Formula 1 made a bold move in November 2019 by launching their “Net Zero” initiative, which aims to achieve carbon neutrality in the sport by 2030. The first stage of this initiative, with a goal of 2025, was to ensure every race would qualify as an “F1 Sustainable Spectacle.” That meant each race would use sustainable materials with all waste materials “re-used, recycled, or composted.” In addition, each race would provide fans with “incentives and tools” to reach the venue in a “greener way.”
Changing the messaging to those attending events, either professionally or as fans, is seen as a vital part of F1’s sustainability plan. There has been a push for fans to be more mindful of how they can reduce their carbon footprint, be it through recycling, use of sustainable transportation methods to get to venues, or even eating vegetarian options from concession stalls. This year’s Dutch GP in Zandvoort featured thousands of fans who opted for pushbikes or public transport instead of cars.
In addition to those attending the races, each race itself has specific targets to meet in terms of reducing their environmental impact, which are closely monitored. Some circuits have made significant strides against these targets, including the Circuit de Catalunya in Barcelona and Sakhir International Circuit in Bahrain, both of which are now powered entirely by renewable energy. While these targets may vary depending on location and infrastructure, there is a sharing of best practices among all stakeholders in the paddock, including promoters and teams. For instance, F1’s new motorhome, which debuted at last year’s Spanish Grand Prix, was designed with efficiency in mind, demonstrating that it is possible to be more environmentally friendly without sacrificing hospitality options.
How does the Las Vegas Grand Prix fit in with F1’s sustainability target?
The organisers of the inaugural Las Vegas Grand Prix have taken significant measures to ensure that the event meets the criteria of being a “Sustainable Spectacle”. To achieve this, the promoters have introduced a unique water conservation program, aiming to incorporate technologies that can minimize and eventually compensate for the outdoor water consumption during large-scale sporting events.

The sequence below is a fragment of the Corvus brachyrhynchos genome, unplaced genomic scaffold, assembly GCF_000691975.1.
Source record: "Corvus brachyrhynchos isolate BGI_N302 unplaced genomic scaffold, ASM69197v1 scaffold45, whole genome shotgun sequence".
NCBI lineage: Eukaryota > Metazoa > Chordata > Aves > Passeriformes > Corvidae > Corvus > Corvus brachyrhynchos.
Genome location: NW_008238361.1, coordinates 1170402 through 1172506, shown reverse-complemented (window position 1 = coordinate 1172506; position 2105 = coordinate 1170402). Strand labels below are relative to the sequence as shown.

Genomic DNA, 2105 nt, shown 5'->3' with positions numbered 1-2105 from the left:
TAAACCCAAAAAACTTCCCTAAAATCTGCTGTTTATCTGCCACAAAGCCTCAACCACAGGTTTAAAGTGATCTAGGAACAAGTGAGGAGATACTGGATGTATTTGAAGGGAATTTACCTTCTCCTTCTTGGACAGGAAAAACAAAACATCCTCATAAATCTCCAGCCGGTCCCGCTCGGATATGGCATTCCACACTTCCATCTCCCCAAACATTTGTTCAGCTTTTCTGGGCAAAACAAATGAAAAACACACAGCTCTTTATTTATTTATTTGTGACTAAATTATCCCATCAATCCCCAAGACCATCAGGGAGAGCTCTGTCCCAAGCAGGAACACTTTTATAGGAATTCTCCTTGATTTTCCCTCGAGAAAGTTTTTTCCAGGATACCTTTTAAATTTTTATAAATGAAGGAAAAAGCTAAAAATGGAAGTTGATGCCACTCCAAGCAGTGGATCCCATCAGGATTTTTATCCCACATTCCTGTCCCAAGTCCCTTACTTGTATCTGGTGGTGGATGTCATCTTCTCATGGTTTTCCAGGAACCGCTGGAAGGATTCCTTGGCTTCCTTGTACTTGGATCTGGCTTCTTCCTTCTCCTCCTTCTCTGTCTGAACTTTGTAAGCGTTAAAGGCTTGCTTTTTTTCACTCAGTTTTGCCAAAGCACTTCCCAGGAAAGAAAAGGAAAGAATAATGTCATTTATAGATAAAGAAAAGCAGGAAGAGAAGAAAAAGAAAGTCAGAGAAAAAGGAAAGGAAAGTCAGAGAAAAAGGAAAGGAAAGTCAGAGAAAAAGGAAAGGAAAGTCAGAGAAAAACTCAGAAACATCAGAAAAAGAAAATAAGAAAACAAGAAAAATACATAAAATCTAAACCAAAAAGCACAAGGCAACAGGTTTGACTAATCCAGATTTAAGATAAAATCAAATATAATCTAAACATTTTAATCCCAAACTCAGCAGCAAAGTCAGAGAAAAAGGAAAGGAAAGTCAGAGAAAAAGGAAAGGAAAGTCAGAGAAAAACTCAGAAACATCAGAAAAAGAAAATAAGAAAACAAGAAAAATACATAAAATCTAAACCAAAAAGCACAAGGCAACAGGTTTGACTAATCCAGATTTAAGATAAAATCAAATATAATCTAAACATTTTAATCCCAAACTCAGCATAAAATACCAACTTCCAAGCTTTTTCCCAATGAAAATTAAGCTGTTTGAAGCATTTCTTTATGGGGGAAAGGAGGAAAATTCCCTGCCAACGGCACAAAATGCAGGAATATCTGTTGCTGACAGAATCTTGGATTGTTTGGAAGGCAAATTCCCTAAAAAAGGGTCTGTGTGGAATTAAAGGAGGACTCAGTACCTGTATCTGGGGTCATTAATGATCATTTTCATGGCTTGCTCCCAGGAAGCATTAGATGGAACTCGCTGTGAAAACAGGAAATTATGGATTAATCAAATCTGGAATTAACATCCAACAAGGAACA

In collaboration with the Southern Nevada Water Authority (SNWA), WaterStart, and MGM Resorts, the water conservation program will be implemented at the MGM Grand Hotel & Casino. This program has the potential to make the Las Vegas Grand Prix the first Formula 1 race in history to achieve Net-Zero Water Consumption.
As part of this initiative, the Las Vegas Grand Prix and its partners will install an atmospheric water generator. This technology captures water vapor that would otherwise go to waste and reintroduces it into the system. By doing so, it will offset the anticipated outdoor water usage throughout the race weekend.
Furthermore, Liquid Death, a drinks brand that is known for its unique blend of health, sustainability, and humour, has been announced as an official partner of the Las Vegas Grand Prix. The brand’s commitment to sustainability goes beyond just hydration, as it aims to bring an end to plastic by packaging its products in recyclable tallboy cans. These cans contain “20 times more recycled material per container than plastic”, making them an eco-friendlier option. By choosing this sustainable packaging, Liquid Death is in line with Formula 1’s dedication to environmental responsibility and race attendees will also be contributing to the eco-friendly initiative.
Finally, the event announced a multi-year partnership with Switch, the technology infrastructure corporation headquartered in Las Vegas and powered by 100% renewable energy, to provide the Las Vegas Grand Prix team with resources to support its sustainability goals.
Speaking on the announcement, Pilar Harris, Senior Director of CSR and Government Relations for the Las Vegas Grand Prix said:
“Formula 1 has made it its mission to work towards becoming a net zero global sport, and, as the newest race on the F1 calendar, we wanted to ensure that we were doing our part to support that initiative. By collaborating with a local industry leader, like Switch, we can find ways to establish environmentally conscious practices and operate this event for the ultimate good of the Las Vegas community.”
The next phase of F1’s sustainability strategy is considerably more ambitious. F1 aims to achieve a “net zero carbon footprint from factory to flag,” which requires “ultra-efficient and low/zero carbon logistics and travel”. As the year 2030 approaches, the challenge F1 has set itself becomes increasingly daunting. However, the first stage of the initiative is well on its way to being achieved, and the upcoming Las Vegas Grand Prix and other races throughout the year are doing their part by ensuring they host a “Sustainable Spectacle”.